Russia switches from high-tech medical centres to health centres
By Olga Ostrovskaja
Two years ago, "The Health", a national project, began by wanting new high-tech medical centres in various parts of the country, with 15 new hospitals to be built for cardiosurgery, orthopaedics and oncology. Only five have been built. The government has decided to switch the focus of the project to preventive medicine and to create health centres for this purpose
This large-scale effort calls for the reduction of alcohol use from 18 to 15 litres per person and a reduction in smokers from 23% to 20%. In addition, teenagers attending sports clubs must increase from 20% to 53%. The aim is to reach those percentages in 2012, when 1,500 new health centres will open at a cost of around one billion rubles.
The project authors propose that healthy people will visit those centres (by themselves or on doctors’ recommendations) to test for cardiovascular disease risks (main cause of Russian deaths after aged 40), and to receive personal programmes of prevention. The centres will also organise special anti-smoking and anti-alcohol abuse events.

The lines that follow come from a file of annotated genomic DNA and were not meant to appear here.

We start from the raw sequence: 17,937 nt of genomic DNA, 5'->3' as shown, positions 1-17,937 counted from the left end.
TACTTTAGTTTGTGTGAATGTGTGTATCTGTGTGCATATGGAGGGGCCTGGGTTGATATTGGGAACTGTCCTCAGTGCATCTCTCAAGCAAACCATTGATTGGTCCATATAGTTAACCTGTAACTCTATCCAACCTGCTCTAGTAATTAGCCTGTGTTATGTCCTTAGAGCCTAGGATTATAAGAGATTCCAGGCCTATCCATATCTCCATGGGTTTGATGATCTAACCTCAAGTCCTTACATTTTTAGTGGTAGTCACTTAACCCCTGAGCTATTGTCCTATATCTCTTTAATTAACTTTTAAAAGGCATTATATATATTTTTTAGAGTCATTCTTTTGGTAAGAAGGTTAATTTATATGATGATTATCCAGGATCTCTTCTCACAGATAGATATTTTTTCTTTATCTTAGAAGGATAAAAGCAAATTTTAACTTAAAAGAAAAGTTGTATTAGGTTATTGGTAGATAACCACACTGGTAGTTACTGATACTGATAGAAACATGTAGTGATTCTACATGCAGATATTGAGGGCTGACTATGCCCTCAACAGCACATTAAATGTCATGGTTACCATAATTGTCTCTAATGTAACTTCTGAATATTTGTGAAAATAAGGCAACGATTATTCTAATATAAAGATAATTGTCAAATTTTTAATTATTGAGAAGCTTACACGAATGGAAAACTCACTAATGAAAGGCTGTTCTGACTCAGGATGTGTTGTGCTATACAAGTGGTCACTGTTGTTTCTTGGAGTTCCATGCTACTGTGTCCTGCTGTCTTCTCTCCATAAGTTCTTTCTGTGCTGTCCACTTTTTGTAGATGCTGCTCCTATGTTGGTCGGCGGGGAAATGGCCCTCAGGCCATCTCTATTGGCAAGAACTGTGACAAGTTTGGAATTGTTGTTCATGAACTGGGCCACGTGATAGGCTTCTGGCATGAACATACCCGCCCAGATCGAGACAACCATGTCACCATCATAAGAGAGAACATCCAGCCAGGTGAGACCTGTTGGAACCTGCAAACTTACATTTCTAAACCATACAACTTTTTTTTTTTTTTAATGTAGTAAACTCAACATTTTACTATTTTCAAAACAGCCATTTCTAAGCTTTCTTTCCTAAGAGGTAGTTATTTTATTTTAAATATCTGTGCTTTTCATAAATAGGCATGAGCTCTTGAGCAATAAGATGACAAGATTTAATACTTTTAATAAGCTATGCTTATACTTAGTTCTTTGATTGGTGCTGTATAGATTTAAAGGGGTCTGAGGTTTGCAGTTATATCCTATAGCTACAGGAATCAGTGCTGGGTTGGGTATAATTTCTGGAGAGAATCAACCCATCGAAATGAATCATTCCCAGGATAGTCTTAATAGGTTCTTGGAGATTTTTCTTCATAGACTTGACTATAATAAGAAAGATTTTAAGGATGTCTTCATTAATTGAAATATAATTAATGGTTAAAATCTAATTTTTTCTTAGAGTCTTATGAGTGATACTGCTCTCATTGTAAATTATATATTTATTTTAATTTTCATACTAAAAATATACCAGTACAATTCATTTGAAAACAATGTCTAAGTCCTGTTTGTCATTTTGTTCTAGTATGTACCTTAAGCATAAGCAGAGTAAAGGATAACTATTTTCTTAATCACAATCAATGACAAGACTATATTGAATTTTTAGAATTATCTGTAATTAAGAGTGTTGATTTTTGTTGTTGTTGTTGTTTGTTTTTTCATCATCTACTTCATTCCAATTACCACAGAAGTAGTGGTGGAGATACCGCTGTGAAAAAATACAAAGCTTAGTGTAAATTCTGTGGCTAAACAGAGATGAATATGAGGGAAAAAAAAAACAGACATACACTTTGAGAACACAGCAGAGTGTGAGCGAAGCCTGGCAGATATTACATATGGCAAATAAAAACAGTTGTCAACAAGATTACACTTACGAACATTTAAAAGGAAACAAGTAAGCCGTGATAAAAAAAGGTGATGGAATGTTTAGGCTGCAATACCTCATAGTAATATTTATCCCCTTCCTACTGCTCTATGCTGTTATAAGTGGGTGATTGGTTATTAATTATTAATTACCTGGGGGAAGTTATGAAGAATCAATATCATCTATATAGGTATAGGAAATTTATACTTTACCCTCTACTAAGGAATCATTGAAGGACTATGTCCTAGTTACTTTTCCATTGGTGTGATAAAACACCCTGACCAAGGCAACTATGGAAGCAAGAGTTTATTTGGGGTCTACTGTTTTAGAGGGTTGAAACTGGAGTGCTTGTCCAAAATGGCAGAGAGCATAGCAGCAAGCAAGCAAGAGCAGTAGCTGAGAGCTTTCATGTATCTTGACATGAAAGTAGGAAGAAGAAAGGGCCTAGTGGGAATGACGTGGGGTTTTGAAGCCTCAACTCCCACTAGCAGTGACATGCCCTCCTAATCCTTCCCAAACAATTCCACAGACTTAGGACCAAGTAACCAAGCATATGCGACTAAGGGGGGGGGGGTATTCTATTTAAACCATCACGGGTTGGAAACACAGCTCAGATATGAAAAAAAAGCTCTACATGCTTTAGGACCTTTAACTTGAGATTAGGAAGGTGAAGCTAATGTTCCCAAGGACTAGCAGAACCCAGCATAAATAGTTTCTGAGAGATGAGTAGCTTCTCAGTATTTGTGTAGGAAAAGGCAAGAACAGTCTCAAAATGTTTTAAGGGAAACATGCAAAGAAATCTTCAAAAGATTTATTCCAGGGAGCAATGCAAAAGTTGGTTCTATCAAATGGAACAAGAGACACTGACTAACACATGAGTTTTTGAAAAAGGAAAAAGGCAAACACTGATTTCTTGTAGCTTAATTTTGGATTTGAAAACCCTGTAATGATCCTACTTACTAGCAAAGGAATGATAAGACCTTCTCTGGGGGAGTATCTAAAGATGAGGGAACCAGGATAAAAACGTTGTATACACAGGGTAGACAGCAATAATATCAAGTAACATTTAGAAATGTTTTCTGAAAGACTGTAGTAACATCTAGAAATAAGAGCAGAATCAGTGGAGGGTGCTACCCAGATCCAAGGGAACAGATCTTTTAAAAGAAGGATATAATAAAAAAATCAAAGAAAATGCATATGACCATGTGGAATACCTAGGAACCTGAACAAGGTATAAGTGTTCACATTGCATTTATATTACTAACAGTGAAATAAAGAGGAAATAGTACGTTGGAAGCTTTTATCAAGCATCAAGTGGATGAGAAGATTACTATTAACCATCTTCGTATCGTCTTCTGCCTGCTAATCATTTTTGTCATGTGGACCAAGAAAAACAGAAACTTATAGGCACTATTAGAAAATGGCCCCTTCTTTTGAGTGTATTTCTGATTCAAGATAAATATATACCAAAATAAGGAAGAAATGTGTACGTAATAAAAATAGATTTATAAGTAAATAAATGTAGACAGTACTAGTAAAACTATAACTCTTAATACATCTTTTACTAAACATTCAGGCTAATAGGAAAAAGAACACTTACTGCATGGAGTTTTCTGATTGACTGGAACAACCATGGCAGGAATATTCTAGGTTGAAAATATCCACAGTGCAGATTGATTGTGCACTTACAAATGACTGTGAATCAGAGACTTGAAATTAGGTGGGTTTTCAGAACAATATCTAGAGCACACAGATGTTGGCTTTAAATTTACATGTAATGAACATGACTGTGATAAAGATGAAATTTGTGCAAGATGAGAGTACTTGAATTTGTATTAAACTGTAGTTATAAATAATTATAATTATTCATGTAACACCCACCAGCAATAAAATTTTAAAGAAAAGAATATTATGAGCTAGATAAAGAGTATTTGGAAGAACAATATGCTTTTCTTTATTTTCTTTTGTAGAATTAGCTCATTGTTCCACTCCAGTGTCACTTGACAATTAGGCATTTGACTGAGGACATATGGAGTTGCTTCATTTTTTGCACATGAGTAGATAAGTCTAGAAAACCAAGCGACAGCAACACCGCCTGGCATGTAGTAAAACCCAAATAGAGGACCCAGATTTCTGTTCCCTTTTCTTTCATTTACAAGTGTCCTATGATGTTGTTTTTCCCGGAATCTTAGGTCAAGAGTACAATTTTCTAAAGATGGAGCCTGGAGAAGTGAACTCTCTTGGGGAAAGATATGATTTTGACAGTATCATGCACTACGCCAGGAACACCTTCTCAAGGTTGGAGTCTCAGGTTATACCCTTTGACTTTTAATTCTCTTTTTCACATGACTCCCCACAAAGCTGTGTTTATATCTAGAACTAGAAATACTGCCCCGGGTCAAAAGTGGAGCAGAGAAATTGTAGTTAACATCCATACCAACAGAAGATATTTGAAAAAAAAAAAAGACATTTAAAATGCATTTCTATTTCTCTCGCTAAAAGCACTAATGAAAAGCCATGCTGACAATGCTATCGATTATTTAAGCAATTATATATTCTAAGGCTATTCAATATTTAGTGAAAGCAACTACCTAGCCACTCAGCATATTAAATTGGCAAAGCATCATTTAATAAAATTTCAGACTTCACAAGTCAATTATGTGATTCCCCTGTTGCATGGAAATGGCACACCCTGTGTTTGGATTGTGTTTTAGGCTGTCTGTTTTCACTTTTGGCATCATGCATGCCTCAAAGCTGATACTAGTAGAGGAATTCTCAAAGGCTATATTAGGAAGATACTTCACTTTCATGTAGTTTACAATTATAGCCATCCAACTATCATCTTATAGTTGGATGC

During a meeting of the Ministry with leaders of medical centres in various parts of the country, Tatjana Golikova, Minister of Public Health and Social Development admitted: ‘It’s a very difficult task. Russia is large, the regions are very different and this job needs to be completed during its realisation.’ Many agreed with the minister. They do not understand how they can organize the visitors (72 people must visit each centre every day) and how they can pay doctors’ salaries for this type of work (it’s not a medical job, said some). Another new aspect in Russia is that State medical insurance is to finance the prevention centres.
Questions are now more numerous than answers.
Everyone understands that prevention is very important for healthcare worldwide -- and particularly in Russia. A United Nations Organisation report this October demonstrated terrible data about trends in the Russian population, e.g. if alcohol abuse does not reduce, the population will have decreased by 11 million in 2025. For smoker numbers alone, Russia is slotted among the top five countries. Russian men die due to ‘external factors’ in 18.2% of cases compared to 6.5% in developed countries; this means that about every fifth Russian will be killed, commit suicide, be a road victim or will be lost to other conditions.
Could the new ‘health’ centres change this sad data? Only time will tell.
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